>the cooperative, arguing that the cost of such a move would be financially
>onerous to a nonprofit entity with a small budget and could also endanger
>films in the collection. The New York Public Library, the American Film
>Institute in Los Angeles, the Andy Warhol Museum in Pittsburgh and the Fine
>Arts Library at Harvard are among those who have issued statements of
>"The co-op set the model for artists' control over distribution of their own
>films, and continues to mean a tremendous amount to people working
>completely outside the commercial system," said P. Adams Sitney, author of
>"Visionary Film: The American Avant-Garde, 1943-2000" (Oxford University
>Press) and a professor of visual arts at Princeton. "They need space for all
>those films, especially in this difficult economic environment. This
>couldn't be happening at a worse time."
>In a telephone interview on Tuesday, Ms. Heiss was reluctant to discuss the
>dispute, though she said she was "cautiously optimistic" that an agreement
>could be reached. "Some very productive discussion" would start on Tuesday
>evening, she said.
>But Ms. Heiss also seemed unwilling to accept an arrangement that would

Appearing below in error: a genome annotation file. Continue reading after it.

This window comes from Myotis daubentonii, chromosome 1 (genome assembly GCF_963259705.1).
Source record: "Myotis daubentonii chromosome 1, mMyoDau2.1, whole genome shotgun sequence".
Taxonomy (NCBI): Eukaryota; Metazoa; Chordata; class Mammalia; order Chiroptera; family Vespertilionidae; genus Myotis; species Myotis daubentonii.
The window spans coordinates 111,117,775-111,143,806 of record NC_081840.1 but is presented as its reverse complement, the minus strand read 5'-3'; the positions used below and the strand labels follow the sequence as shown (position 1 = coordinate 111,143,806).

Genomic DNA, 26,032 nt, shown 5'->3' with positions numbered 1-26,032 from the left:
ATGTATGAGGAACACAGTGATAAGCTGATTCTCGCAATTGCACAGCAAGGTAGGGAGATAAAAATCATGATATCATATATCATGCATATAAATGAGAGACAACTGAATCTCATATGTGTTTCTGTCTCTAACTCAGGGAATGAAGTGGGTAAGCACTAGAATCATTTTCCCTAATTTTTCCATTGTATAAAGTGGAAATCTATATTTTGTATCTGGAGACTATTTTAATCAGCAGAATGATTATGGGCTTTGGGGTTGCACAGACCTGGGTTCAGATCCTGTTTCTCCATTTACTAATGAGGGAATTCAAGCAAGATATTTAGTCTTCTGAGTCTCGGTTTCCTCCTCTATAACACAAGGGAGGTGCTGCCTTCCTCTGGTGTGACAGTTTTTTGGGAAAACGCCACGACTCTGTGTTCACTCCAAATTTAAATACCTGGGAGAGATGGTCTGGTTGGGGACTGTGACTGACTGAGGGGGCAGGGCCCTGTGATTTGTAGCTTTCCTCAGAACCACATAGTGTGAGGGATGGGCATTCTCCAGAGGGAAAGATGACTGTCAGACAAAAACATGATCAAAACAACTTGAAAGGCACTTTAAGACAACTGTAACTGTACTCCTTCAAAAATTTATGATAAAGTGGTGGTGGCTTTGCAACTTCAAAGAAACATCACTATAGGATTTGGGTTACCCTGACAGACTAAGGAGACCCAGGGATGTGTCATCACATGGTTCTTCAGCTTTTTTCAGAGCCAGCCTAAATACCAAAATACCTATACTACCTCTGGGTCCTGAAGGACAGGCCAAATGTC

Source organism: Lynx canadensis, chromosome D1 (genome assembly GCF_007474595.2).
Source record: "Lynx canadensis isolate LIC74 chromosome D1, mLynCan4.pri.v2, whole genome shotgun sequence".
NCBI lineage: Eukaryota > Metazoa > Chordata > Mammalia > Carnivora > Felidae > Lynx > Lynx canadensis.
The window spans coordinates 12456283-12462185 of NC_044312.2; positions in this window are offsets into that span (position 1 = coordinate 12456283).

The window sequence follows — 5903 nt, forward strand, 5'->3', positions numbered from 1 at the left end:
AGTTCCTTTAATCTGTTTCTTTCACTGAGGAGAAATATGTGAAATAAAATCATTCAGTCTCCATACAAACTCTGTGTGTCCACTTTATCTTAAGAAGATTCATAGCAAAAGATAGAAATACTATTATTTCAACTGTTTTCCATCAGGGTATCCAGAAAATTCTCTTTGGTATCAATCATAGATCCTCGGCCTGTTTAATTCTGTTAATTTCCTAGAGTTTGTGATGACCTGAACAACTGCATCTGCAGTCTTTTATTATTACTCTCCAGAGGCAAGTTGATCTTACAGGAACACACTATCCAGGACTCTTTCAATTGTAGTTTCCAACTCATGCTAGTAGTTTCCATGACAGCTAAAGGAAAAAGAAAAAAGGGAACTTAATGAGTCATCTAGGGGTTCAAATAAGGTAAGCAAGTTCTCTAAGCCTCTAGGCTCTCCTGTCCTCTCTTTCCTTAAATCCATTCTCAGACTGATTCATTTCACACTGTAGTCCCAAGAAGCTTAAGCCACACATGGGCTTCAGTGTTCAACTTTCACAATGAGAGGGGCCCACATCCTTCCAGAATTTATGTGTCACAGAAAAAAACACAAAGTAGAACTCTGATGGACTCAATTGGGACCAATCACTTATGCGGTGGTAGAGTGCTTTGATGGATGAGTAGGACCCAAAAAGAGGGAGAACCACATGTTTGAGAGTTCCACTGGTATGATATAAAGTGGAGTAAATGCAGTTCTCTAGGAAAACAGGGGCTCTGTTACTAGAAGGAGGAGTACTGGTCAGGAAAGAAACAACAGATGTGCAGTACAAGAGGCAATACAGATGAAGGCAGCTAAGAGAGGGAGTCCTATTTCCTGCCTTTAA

>allow the film cooperative to remain where it is. She said the Internet
>radio station had "enormously big plans" with "new productions planned right
>away" and needed the space "so we can have people producing works of poetry,
>music and theater" for broadcast on its newly revamped Web site
>"I have enormous respect for the co-op, and we hope we can work together in
>the future," she added. "When it moves, it should move very carefully."
>For many years the film cooperative operated out of an office on Lexington
>Avenue at 31st Street, which it had to leave in 2000 because of
>redevelopment. It then moved to the TriBeCa site, known as the Clocktower
>Building, as part of an arrangement brokered by the Museum of Modern Art,
>which is affiliated with P.S. 1.
>The cooperative occupies about 900 square feet, paying a rent of about $1
>per square foot, considerably below market rates. But it does not have a
>formal sublease, only a month-to-month arrangement. Members of the
>cooperative said that they had requested a sublease.
>"As Art Radio is a spinoff of P.S. 1 and MoMA, they are trying to sever the
>relationship they had with the Clocktower space," Ms. Heiss said. "It's not
>romantic or exciting, and it's not just my decision. The eviction by P.S. 1
>is not intended to be anything other than procedural."
>Kim Mitchell, a spokeswoman for MoMA, said on Tuesday, "P.S. 1 is
>sympathetic to the needs of cultural organizations such as Art Radio and the
>Film Co-op, and is confident that the two organizations will come to an
>amicable resolution."
>The city, which owns the property, has thus far declined to intervene in the
>dispute, on the grounds that there has been no violation of the lease.
>"We have asked Art Radio to work with Film-Makers' Cooperative to come to a
>resolution on the space," said Kate D. Levin, the commissioner of cultural
>For info on FrameWorks, contact Pip Chodorov at <email suppressed>.

For info on FrameWorks, contact Pip Chodorov at <email suppressed>.